L. K. Wood & The Mendon Threshing Bee—
Linden Kimble Wood was born, lived and died right here in Mendon, Utah. No one in town ever called him Linden Kimble, except perhaph his mother, everyone simply refered to him as L. K. or L. K. Wood. Many folks never even knew what those two initials stood for. But what can I say about him that has not been told and retold by so many before? If you know anything about threshing, you know that L. K. Wood and steam powered threshing are one and the same. He is one of the most remarkable men that Mendon has ever produced. He loved steam and steam engines. He had the skill and knowledge to build scale models of them as in this photograph of him above. Not only were they accurate scale models, but also they would and could, fire and make steam. Even the little tiny ones … I remember as a child a working model that was housed and or displayed in the Utah, State Capitol building, on a thick glass shelf. It was about a foot in length or so; I think another one went back east, perhaps to the Smithsonian for display as well. They were in their time and still are a major marvel today; he was a marvel of a man as well. The L. K. Wood Threshing Bee was bigger than Mendon’s May Day, during the time that he put on the major demonstration of steam threshing power. L. K. Wood simply was and is, Mendon’s own true original genius.
I was six or seven when I first got to go and ride in the side coal bucket of one of his steam engines, driven by my older cousin, Glena Buist Markey. I would be “dropped” into this right or left hand coal bucket that was part of the steam engine, but low enough still, so that I could still see over… and I got to tool about L. K. Wood’s back yard, the home of the, L. K. Wood Threshing Bee. He had horse threshing as well on display, they would start off the morning with a miniature, horse powered device he had built, that was in turn connected to a separator or thresher. Four or more teams would go round and round as in days of old and a jackshaft would transfer this ture horsepower, to a restored thresher. Later in the day, around noon, they would sometimes go out and bind up some wheat, this is a machine pulled by work horses that would cut and gather the grain crop into bundles, complete with a little string knot to complete the assembly of “binding.” From there they would toss the bundles onto a wagon and move this when full, up to the separator or thresher. Here a huge, full sized, restored steam engine would harness itself to the thresher, by means of a long canvas belt, held together with iron staples. This belt always had a “flip or twist” in the middle, so as to run on one side of the belt on the thresher and the other on the steam engine. This simple twist of the belt also kept the belt in place once the two machines were aligned and true. The steam engine was then blocked into place and with a double toot of the shrill whistle; the large drive wheel was engaged. This transfer of power would start the thresher cylinder, fans, sifters and shakers into a whir of heavenly motion.
What a racket all of this would make… but no one cared, least of all I, for the magic of this symphony of moving mechanical parts, fans, puffs of black smoke and spits of hot steam, as the first bundles of grain from the wagon were pitched on to the lead conveyor and made their way to the claws of the spinning cylinder, this resistance would in turn make the driving power, of the steam engine lug for a moment as the engineer would throttle up the power, to overcome the resistance of the wheat shafts, in their tight bundles. Black smoke would yield to a gray transparent hiss as the two machines became one. A nod of the head by one of the two or more men assigned to pitch or fuel the thresher with pitchfork in hand, would in turn bring a frenzy of activity as the steam engine, engineer brought the RPM of the drive wheel to that required by the thresher. The next thing you knew there was grain pouring out of an elevator and into a gunnysack. One man would hold them up to this “spout” and another would sew or tie up the sack. At near the same time, the rear of the thresher would spring to life, blowing out the spent straw shaft and beards, hulls and other waste from the separator operation. A huge straw stack would be created behind the machine, a place sure to draw the kids… who would scratch and itch for the rest of the day. What fun was this! Every child in Mendon, dreams come true. Steam, smoke and action from 10:30 in the morning until 6:00 p.m. one Saturday each fall come August.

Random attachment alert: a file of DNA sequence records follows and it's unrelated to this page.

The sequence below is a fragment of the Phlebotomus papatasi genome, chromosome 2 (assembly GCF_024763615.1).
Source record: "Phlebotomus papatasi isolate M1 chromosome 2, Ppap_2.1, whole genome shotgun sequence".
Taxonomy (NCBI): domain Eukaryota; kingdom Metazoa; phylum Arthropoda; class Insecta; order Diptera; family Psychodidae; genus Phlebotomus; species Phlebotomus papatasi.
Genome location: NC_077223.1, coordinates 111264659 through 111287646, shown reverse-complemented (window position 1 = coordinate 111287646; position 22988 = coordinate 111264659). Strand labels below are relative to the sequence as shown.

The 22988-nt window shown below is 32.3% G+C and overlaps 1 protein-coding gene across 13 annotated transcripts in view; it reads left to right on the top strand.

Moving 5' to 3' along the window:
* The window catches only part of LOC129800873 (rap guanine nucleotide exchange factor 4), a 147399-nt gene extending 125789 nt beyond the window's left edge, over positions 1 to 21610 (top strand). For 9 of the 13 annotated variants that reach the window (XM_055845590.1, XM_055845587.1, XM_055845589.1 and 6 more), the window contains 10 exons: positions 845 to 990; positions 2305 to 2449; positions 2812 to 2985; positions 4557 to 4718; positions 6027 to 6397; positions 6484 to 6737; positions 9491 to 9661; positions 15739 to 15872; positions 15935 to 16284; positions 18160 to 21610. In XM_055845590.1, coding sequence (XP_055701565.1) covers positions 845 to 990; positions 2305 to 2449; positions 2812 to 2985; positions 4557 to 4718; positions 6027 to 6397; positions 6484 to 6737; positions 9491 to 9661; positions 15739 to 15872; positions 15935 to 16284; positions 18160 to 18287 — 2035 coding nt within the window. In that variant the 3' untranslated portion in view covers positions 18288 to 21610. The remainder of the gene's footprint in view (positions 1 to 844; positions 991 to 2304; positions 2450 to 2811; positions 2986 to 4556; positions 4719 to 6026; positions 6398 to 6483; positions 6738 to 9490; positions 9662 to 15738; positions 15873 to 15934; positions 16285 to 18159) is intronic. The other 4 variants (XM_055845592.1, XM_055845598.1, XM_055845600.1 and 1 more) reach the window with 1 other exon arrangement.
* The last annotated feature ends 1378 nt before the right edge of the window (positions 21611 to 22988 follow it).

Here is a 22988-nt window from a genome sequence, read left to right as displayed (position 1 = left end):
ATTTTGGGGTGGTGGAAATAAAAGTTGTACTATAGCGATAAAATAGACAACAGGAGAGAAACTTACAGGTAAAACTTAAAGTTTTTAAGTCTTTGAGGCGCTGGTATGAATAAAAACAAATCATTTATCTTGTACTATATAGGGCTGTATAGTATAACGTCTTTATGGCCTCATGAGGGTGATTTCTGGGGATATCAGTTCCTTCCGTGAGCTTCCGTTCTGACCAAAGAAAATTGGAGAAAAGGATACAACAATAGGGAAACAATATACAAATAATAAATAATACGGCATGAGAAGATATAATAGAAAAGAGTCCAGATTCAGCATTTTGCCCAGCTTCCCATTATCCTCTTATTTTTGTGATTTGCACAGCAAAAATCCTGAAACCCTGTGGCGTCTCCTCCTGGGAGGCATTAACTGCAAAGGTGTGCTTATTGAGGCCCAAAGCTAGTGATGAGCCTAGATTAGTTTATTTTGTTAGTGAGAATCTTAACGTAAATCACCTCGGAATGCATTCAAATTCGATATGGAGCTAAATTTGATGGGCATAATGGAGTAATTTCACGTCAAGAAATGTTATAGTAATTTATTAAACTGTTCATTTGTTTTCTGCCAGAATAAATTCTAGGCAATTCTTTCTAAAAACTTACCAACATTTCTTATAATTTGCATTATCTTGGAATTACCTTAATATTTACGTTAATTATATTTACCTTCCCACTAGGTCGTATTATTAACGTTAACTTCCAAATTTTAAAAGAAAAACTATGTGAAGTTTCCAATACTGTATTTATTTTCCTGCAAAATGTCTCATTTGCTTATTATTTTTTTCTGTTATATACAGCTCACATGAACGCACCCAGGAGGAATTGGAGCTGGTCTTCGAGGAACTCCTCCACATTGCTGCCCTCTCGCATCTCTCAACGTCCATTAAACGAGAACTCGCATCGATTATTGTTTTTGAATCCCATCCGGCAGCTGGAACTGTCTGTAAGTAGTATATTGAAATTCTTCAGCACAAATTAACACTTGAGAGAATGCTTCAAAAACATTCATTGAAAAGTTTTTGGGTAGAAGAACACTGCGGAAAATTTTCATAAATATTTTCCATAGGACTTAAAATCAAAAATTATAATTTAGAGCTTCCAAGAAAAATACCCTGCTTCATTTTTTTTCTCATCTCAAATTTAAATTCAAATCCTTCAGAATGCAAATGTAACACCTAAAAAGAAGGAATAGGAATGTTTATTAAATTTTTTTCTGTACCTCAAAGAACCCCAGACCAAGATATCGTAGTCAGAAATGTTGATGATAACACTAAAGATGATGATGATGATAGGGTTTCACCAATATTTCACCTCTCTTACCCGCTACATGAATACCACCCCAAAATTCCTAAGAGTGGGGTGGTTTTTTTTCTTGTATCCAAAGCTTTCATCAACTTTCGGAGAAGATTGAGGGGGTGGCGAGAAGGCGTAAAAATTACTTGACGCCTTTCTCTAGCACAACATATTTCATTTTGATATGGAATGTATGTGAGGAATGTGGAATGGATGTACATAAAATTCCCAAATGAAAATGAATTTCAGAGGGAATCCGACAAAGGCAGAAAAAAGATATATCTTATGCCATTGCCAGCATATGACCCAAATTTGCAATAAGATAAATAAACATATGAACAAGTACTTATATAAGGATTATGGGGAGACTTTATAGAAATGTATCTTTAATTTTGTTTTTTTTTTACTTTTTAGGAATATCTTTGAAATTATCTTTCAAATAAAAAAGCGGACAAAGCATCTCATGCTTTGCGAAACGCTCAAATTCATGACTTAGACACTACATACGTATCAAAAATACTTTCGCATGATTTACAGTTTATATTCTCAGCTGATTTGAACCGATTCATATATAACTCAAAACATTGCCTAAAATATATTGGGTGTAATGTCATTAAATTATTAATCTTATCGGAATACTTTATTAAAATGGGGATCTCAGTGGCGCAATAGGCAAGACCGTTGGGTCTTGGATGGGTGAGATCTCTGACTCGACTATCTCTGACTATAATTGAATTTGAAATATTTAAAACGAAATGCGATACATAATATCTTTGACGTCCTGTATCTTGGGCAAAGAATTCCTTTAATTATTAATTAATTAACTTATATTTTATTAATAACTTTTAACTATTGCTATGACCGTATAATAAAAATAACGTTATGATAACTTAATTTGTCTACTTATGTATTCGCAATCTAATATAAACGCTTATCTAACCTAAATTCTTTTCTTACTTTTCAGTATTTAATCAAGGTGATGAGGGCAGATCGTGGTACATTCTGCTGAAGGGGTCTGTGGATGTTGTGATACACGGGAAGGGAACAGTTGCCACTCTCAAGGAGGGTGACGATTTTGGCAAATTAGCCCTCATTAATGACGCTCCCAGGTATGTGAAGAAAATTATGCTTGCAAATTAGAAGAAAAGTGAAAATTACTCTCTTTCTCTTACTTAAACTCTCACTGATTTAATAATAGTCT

I suppose in between setups, they would have other demonstrations, such as the most powerful and modern tractor in all of the Mendon, Utah area vs. one of L. K. Woods’s spare steam engines — they always lost. I figure that the weight of the steam engine alone most likely could stall the rubbered tired, diesel fuel powered farm tractors. I do not think in the whole time of the threshing bee, that they did this tug-of-war, L. K. Wood lost. He had a steam-powered calliope that they would play as well. He used to drive this steam powered musical organ up and down the streets of Mendon, in days past, to wake up the town for important events, at times even for May Day. L. K. Wood was a master machinist, his shop buildings were open to all to view projects he might be building or repairs for a new steam engine to debut at next years Threshing Bee. It seems that he had at least three “'real” steam engines and a bunch of scale models that were being driven round and about. His working scale threshers and steam power were something that I, nor many others, will ever forget. Plus he was just such a nice man.
L. K. Wood liked to take his little Ol’ Betsy up to the top of the road at Cold Water, above Mendon. Just for the fun of it. He often would call one friend or another and ask if they would like to take a ride to Cold Water with him. This is something for sure we will never see again…